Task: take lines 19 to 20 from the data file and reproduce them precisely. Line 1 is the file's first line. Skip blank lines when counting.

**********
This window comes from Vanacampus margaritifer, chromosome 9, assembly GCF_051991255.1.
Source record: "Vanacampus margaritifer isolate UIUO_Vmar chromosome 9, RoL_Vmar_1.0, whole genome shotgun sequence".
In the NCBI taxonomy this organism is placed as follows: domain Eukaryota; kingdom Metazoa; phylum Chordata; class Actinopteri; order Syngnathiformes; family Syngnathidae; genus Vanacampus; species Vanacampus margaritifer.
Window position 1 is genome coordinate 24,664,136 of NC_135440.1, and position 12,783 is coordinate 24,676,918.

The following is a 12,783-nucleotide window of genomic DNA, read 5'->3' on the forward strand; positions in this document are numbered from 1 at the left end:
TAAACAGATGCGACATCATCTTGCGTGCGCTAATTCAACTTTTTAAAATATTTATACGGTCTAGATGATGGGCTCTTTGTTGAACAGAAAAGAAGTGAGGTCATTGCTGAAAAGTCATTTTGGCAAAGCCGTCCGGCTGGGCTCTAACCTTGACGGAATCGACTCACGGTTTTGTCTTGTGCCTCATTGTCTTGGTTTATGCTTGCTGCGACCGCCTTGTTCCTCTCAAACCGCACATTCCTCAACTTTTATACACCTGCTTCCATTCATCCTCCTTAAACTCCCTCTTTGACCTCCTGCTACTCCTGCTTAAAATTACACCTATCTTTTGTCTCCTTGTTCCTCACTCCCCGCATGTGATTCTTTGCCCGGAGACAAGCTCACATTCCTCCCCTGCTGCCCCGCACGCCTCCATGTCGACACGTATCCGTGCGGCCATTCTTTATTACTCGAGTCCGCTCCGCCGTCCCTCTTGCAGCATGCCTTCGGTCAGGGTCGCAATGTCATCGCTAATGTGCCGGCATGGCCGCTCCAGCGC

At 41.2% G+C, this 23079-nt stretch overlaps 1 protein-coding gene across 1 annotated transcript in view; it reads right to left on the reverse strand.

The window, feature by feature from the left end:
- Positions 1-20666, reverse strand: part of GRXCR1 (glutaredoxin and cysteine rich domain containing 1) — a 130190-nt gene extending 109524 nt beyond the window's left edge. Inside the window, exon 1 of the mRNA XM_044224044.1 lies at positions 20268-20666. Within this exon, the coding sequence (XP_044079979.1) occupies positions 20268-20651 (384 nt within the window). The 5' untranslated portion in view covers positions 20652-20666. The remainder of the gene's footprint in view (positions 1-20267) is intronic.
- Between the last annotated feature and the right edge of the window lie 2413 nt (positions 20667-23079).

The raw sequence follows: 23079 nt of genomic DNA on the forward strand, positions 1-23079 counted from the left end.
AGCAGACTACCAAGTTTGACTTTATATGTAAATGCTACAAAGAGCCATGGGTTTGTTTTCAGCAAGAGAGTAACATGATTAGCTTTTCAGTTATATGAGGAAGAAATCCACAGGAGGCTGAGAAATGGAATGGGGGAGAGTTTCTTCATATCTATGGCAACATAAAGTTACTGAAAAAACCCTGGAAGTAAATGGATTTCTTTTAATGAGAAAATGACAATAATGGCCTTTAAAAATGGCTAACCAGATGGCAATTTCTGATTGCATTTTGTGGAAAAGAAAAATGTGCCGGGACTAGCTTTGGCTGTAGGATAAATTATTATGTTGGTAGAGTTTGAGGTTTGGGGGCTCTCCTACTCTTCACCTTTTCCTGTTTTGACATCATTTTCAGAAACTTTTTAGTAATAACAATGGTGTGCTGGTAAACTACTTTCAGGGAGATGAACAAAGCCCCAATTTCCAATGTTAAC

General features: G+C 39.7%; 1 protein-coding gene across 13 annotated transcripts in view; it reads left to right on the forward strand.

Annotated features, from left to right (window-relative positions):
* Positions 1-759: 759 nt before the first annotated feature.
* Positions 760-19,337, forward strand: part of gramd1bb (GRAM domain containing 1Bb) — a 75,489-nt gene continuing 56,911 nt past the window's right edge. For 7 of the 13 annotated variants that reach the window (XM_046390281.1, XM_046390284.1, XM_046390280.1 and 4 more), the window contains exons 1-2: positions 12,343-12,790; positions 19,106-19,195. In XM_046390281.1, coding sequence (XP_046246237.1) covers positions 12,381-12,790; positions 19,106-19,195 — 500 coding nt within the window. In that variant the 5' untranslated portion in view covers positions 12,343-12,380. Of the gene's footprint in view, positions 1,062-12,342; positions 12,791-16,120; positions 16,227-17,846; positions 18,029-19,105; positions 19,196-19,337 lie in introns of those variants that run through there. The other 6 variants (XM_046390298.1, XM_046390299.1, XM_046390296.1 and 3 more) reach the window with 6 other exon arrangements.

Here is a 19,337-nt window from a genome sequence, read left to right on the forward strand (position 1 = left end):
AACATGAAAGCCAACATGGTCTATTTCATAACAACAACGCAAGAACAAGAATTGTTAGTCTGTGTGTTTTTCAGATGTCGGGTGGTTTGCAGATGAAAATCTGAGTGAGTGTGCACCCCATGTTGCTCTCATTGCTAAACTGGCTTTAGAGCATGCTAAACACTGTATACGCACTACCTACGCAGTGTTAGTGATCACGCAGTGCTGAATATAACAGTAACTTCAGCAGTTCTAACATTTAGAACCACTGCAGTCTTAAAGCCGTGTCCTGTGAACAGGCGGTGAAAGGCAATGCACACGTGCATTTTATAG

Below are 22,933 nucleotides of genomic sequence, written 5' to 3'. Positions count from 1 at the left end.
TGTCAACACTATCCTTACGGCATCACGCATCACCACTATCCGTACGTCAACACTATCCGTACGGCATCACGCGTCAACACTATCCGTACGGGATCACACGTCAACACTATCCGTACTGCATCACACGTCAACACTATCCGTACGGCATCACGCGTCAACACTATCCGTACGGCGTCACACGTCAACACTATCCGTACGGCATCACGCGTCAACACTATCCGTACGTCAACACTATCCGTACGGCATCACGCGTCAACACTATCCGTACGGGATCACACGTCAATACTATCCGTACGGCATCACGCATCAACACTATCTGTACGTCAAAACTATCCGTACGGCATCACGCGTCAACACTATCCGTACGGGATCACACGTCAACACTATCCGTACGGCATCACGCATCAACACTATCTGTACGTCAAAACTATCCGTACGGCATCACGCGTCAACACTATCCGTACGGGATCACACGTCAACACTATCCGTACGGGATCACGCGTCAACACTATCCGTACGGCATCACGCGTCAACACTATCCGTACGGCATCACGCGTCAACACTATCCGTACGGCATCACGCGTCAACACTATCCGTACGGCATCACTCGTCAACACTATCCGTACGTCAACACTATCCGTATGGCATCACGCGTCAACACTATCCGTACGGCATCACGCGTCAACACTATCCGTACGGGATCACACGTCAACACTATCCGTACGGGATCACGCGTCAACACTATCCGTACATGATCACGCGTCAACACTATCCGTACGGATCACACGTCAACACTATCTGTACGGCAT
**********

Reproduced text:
Below are 22,933 nucleotides of genomic sequence, written 5' to 3'. Positions count from 1 at the left end.
TGTCAACACTATCCTTACGGCATCACGCATCACCACTATCCGTACGTCAACACTATCCGTACGGCATCACGCGTCAACACTATCCGTACGGGATCACACGTCAACACTATCCGTACTGCATCACACGTCAACACTATCCGTACGGCATCACGCGTCAACACTATCCGTACGGCGTCACACGTCAACACTATCCGTACGGCATCACGCGTCAACACTATCCGTACGTCAACACTATCCGTACGGCATCACGCGTCAACACTATCCGTACGGGATCACACGTCAATACTATCCGTACGGCATCACGCATCAACACTATCTGTACGTCAAAACTATCCGTACGGCATCACGCGTCAACACTATCCGTACGGGATCACACGTCAACACTATCCGTACGGCATCACGCATCAACACTATCTGTACGTCAAAACTATCCGTACGGCATCACGCGTCAACACTATCCGTACGGGATCACACGTCAACACTATCCGTACGGGATCACGCGTCAACACTATCCGTACGGCATCACGCGTCAACACTATCCGTACGGCATCACGCGTCAACACTATCCGTACGGCATCACGCGTCAACACTATCCGTACGGCATCACTCGTCAACACTATCCGTACGTCAACACTATCCGTATGGCATCACGCGTCAACACTATCCGTACGGCATCACGCGTCAACACTATCCGTACGGGATCACACGTCAACACTATCCGTACGGGATCACGCGTCAACACTATCCGTACATGATCACGCGTCAACACTATCCGTACGGATCACACGTCAACACTATCTGTACGGCAT